Nationwide says it was inevitable that prices would start to fall as taxpayer support for the market starts to ebb away but says there are several factors still supporting activity.
Average house prices fell back for the first time since March last month as the stamp duty holiday for England and Northern Ireland started to wind down, according to a closely-watched survey.
According to news.sky.com, nationwide Building Society charted a 0.5% decline this month – wiping out much of the gains seen in June as buyers rushed to beat the deadline for the full temporary tax break.
From 30 June, the threshold was reduced from £500,000 to 250,000 and will return to its pre-COVID pandemic level of £125,000 on 30 September.
The holiday, introduced by the chancellor and matched with similar schemes for Wales and Scotland, has been credited with helping the market recover from lockdowns to protect public health-building on pent-up demand and a frenzy of interest for properties offering more space.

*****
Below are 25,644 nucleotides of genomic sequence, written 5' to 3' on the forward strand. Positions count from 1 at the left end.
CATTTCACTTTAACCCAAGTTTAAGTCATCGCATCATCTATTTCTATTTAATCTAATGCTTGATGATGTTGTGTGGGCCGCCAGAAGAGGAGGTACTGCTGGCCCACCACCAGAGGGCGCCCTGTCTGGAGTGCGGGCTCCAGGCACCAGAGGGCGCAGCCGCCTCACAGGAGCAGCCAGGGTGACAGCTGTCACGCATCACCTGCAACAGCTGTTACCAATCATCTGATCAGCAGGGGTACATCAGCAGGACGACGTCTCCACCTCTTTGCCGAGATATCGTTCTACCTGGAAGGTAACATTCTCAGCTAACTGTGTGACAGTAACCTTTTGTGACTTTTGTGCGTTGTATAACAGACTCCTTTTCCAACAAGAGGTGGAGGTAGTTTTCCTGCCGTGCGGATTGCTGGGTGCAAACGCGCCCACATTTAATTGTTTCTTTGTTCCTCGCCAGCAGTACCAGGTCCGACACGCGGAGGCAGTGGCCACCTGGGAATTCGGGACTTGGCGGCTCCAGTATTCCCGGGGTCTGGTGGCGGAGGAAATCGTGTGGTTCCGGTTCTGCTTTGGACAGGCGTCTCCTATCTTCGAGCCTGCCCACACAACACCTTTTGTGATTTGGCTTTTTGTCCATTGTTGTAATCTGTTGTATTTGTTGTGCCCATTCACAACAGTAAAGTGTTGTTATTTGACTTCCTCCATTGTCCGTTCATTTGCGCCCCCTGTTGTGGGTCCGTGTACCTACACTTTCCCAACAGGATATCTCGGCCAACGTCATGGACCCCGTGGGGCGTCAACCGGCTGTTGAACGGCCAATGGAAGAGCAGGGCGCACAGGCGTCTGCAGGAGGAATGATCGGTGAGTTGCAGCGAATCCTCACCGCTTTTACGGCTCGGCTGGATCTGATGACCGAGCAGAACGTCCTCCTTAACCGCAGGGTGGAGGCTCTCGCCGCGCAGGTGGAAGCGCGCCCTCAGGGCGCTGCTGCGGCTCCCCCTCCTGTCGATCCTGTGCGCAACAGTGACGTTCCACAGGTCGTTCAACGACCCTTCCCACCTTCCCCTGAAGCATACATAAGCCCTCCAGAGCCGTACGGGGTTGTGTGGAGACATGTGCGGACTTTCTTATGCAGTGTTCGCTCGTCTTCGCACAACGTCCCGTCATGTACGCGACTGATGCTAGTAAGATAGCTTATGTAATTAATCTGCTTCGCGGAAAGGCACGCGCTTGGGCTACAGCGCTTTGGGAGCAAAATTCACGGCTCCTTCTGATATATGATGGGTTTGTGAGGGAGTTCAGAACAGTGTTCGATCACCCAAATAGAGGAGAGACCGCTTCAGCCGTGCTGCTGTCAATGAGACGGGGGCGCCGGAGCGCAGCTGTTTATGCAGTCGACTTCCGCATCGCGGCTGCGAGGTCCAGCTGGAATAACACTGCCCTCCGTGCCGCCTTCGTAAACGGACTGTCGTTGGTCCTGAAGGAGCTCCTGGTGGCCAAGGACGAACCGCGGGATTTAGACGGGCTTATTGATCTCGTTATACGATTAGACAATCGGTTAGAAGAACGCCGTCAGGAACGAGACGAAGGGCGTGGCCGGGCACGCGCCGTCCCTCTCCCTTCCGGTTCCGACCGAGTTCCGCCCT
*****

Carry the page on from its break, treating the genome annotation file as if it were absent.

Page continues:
But critics say it has only helped drive prices higher, leaving properties unaffordable for many first-time buyers despite further government assistance.
Nationwide said the rate of annual house price growth stood at 10.5% in July.
It had stood at 13.4% in June when transactions hit a record high of almost 200,000 – double the number expected in normal times.